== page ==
Date: 1st December 2010
It’s been a very busy time here with a variety of interesting website load testing projects, capacity planning and website performance activity, with some helpful tips coming out of it.
A good percentage of what we do is focused on online Retailers, and maximising their ability to handle the sales peaks in the Christmas online sales rush, means that up to November we saw some interesting load testing projects.
Helping folks get ready for planning their 2011 activity has slowed during the rush to be prepared for Christmas.
Including load testing some of the biggest names in not just retail but Travel too.
Whilst very few eCommerce teams would be willing to say that they just don’t do and don’t need load testing – there is a quite a variety in how website load tests are planned and rolled out, from simplistic Apache bench scripts, through to something a little more neo. Load test wise, anything is arguably better than none on your web site, confidence in the value and meaning of what is being done is however paramount. Will it give actionable information?, and will it provide metrics of user journey capacity that make sense to the Business Teams, so they can make informed decisions about where to be spending money to add capacity to what user functionality.
Both ends of the spectrum were apparent last month: on one hand, those that actively worked with us to document the Test plan in advance: and then follow it through day by day: versus one keynote client who decided just hours before the first overnight testing started that they wanted to test a quite different way, and threw away the test plan! Their argument was “let’s test at overload to start with, with all Journeys: let’s create some smoke! and we can then work back from that”.
The lesson to take away – is handling the complexities of trying to plan a website load test that will reproduce an exact mix of real world traffic, when the data of real traffic peaks from the past may not be readily available from web analytics.
So two approaches are feasible:
- test individual Journeys one by one, and finally test the mix of all Journeys together
- Test from the beginning with all Journeys together.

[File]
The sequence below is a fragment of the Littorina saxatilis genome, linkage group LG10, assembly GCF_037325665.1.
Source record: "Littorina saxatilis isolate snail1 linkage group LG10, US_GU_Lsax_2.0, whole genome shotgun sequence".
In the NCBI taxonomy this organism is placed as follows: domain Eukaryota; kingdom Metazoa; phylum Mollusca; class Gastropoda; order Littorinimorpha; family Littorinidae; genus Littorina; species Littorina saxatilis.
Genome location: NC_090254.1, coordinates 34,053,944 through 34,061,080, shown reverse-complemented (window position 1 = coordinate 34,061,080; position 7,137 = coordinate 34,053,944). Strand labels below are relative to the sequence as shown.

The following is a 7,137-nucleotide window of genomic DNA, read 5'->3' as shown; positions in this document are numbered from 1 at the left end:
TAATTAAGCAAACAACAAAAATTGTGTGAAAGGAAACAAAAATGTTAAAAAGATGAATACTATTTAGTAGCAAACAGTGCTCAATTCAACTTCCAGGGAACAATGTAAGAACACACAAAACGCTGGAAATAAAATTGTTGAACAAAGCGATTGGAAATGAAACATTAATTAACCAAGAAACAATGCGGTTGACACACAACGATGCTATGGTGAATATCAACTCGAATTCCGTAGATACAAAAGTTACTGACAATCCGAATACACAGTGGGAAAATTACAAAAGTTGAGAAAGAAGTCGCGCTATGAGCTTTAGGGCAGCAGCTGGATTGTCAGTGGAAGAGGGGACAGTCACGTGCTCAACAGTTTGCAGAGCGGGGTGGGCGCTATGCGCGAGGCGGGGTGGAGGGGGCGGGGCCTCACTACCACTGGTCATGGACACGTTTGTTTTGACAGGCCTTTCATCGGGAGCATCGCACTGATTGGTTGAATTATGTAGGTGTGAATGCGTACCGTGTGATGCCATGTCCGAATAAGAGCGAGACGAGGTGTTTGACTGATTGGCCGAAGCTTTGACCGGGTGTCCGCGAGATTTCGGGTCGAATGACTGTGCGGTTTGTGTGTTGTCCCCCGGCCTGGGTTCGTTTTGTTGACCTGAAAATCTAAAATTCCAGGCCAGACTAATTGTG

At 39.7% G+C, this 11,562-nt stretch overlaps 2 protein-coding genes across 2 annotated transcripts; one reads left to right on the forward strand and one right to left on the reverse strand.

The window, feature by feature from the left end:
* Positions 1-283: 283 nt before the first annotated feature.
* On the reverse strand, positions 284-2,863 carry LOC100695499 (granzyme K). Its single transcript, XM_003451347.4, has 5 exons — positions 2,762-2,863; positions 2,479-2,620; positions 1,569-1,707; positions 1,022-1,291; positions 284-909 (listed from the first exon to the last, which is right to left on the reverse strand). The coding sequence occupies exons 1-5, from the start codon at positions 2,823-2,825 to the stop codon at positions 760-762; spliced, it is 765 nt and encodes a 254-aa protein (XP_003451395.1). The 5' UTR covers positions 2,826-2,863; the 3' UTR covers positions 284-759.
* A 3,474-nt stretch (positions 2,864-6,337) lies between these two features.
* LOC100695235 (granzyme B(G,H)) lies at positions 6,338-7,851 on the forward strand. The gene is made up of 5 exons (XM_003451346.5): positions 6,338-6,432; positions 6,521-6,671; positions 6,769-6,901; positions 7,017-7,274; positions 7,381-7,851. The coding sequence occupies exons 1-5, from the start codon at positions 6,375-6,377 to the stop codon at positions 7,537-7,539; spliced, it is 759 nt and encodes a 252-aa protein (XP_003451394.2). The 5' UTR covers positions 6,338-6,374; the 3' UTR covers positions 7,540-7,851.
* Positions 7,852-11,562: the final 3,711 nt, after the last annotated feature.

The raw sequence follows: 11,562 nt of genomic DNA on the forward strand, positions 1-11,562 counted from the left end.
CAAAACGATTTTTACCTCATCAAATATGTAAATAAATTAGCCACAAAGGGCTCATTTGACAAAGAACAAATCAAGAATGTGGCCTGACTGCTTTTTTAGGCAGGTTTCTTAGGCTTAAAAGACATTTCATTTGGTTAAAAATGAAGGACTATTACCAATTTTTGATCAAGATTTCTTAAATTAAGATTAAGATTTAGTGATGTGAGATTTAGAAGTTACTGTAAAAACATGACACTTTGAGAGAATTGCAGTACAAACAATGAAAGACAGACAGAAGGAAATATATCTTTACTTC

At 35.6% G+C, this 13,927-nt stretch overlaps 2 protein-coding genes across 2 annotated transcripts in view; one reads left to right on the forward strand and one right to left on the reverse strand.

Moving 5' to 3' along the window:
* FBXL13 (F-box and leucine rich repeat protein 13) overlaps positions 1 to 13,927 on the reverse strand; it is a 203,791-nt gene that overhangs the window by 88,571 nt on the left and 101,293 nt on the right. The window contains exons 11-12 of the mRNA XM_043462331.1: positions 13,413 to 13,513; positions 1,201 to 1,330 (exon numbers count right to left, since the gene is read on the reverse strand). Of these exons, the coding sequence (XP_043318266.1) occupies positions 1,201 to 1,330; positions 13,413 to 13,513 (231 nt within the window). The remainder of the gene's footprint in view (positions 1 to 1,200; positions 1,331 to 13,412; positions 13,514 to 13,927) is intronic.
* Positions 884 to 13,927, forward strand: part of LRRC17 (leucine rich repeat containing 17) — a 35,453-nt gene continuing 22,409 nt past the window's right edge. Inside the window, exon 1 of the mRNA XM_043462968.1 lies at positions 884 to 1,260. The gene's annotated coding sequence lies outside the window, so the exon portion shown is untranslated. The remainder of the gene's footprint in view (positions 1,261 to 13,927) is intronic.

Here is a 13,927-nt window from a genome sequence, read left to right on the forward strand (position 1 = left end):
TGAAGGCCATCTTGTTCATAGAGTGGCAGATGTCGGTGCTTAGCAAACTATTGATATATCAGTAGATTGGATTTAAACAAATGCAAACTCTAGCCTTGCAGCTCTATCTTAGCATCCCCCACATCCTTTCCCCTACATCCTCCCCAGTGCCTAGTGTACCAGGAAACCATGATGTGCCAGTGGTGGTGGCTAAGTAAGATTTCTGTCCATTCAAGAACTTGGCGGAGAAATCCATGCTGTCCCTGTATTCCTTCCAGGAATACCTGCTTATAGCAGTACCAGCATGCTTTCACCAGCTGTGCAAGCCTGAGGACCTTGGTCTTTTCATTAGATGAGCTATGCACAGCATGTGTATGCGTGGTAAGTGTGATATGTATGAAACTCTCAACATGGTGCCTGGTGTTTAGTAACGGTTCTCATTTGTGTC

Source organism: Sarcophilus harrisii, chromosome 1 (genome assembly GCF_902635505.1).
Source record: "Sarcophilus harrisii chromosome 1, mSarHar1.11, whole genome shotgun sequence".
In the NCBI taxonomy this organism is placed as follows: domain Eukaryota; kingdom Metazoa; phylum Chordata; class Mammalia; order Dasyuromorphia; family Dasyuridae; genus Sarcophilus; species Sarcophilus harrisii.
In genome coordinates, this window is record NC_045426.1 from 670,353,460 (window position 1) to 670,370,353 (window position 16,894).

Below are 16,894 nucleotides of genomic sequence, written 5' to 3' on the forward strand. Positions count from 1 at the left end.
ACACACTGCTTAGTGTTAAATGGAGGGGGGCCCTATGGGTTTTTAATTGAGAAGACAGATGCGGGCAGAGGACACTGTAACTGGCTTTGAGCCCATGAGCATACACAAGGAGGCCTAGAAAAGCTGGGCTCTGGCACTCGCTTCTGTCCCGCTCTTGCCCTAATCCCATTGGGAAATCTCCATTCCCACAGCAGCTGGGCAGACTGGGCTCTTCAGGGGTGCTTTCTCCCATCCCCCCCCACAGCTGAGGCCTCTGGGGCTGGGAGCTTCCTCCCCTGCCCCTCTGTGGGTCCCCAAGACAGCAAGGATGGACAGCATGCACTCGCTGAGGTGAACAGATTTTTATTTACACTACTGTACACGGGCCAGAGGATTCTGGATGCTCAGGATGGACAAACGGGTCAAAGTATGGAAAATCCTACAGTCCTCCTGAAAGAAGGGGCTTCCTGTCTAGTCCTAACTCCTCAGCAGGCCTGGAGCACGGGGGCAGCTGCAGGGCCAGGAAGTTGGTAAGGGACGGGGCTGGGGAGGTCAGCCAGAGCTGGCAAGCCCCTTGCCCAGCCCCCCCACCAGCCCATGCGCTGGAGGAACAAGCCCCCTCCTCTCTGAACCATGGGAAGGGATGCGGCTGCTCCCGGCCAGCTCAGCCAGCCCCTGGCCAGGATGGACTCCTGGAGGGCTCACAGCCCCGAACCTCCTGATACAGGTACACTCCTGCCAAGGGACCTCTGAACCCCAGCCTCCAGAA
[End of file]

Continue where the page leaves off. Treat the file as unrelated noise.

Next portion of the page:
The latter has merit – it is after all trying to follow the mantra that underpins all of the website monitoring and load testing work we do: which is to ‘do what the real users do’.
Though it is not always easy to achieve, if the tech team have ideas as to what level of load the CPU/RAM/Network etc should have to ‘be like it was last peak hour’ – but have less detail as to what the exact traffic pattern was that caused that load level.
But the first approach also has advantages: by testing the capacity of each multi-page User Journey in isolation, you quickly find the bottlenecks in your sub-systems behind the website -and quickly see interesting errors being thrown off, which help the engineers dig deep into root causes. Good capacity planning practise.
Either way that you plan it – most important of all is to define meaningful dynamic user Journeys – that are not just a list of static URLs being followed one after the other – but at each page look into the page, and pull from that dynamically a product or a link. So that the load test can for example not put the same product into the basket for every virtual user, but follow a path with random searches and choices so that each virtual user is buying a different product – much more realistic.
And vital if you’re selling items that will go out of stock during a load a test -e.g. hotel rooms against dates: otherwise the load storm of the 10,000 or 100,000’s of virtual users will throw errors, simply because it is hitting static UR links to hotel deals sold out during the earlier test traffic. Dynamic Journeys that always check in the live page served provide much more realism than a browser mob load test of pre-defined pages.
It’ll also make for more effective capacity planning if you’re an ITIL organisation.